Who Are the Enemies of Science?
“My screed was meant as a protest against Theology and Parsondom in general–both of which are in my mind the natural and irreconcilable enemies of Science. Few see it but I believe we are on the eve of a new Reformation and if I have a wish to live thirty years, it is that I may see the foot of Science on the necks of her enemies.” (1859)
— Thomas Huxley
But the great atheists, indeed are hypocrites; which are ever handling holy things, but without feeling; so as they must needs be cauterized in the end… They that deny a God, destroy man’s nobility; for certainly man is of kin to the beasts, by his body; and, if he be not of kin to God, by his spirit, he is a base and ignoble creature.” (1612)
— Francis Bacon
These are harsh times for religious believers: with popular intellectuals like Neil deGrasse Tyson, Richard Dawkins and Steven Pinker frequently decrying the harms of religion; with Harvard University’s recent appointment of an atheist as its chief chaplain; with an increasing number of millennials and Gen Z-ers turning to atheism as what they believe to be the only rational position concerning the existence of God, we have come to live in a society where communities, by and in which churches are founded, have shattered into disjointed fragments of families and individuals.
And yet we should all remember the words of Fulton Sheen, that the Church has never suited the times in which it lived, for if it suited the times it would perish with them, and not survive them. The atheists of today spurn the Church as a vestige of humanity’s superstitious past that is out of place in our enlightened age of science and reason, and therefore ought to be eradicated. They adduce Galileo’s indictment at the hands of the Inquisition for his defense of heliocentrism as proof that the Church is an anti-science establishment that stifles the truth. Yet, as Tom Holland reminds us in Dominion, Galileo never succeeded in validating heliocentrism; that honor belongs instead to the little-known 18th century English priest and astronomer, James Bradley, whom the late physicist Freeman Dyson credited as being the father of modern experimental physics. Nor was heliocentrism an ab ovo product of the European Renaissance, as Michael Bonner reminds us in his forthcoming book In Defence of Civilisation, for it had not originated in the work of Copernicus, but much earlier in the work of the Persian astronomer, Tusi. It is ironic, then, that Copernicus and Galileo are often lauded as the two leading figureheads of heliocentrism when the work originated with an Islamic theologian and was validated at last by a priest.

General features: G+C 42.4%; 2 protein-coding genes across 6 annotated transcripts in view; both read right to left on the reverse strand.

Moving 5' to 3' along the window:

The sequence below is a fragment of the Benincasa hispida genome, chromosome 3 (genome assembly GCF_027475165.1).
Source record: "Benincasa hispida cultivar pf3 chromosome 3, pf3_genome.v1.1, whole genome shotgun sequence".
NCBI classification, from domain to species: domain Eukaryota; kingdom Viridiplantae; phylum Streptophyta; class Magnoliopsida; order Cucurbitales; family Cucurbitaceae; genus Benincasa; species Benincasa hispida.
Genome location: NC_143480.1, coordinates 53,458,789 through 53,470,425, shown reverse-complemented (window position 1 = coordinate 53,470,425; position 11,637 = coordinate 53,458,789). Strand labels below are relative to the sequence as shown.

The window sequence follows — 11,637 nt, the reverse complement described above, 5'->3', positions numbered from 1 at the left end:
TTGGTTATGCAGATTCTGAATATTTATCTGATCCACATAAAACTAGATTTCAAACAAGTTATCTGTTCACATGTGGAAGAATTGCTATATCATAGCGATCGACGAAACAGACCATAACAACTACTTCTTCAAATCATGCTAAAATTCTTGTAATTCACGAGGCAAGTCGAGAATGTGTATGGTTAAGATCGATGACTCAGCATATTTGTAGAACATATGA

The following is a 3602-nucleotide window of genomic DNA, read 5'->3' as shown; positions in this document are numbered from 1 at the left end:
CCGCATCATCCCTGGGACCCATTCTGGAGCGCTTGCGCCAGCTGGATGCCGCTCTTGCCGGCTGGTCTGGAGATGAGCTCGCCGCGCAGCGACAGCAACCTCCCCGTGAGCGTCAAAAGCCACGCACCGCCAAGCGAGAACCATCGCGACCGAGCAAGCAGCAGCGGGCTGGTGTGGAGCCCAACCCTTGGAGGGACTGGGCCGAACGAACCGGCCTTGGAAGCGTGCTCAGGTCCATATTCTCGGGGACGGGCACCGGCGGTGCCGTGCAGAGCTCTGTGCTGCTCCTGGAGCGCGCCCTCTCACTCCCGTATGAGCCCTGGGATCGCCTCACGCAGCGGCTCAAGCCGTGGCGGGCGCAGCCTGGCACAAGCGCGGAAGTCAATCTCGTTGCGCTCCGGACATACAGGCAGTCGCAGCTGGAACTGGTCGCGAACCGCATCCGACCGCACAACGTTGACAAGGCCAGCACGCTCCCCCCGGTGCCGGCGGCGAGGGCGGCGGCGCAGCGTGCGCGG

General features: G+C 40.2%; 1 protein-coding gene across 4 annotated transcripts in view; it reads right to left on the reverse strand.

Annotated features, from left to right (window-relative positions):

But the works of the Islamic Golden Age had already begun making their way into Europe centuries before Tusi, as for example with the Jewish scholar Abraham bar Hiyya’s Latin translations of Arabic mathematical treatises, and it is from the work of another Iberian, Abner of Burgos (a Talmudic scholar turned Christian), that Copernicus is thought to have borrowed the idea of the “Tusi couple” that was essential to his theory of heliocentrism. Moreover, it did not take long after Tusi’s death for his work to arrive in the Byzantine Empire, thanks to the Greek bishop and astronomer, Gregory Chioniades. In 1295, Bishop Gregory traveled to Tabriz (not far from the Maragheh observatory founded by Tusi some three decades earlier), where he studied for a time and collected a number of Persian and Arabic works on math and astronomy that he brought back with him to Constantinople, establishing a school of astronomy there.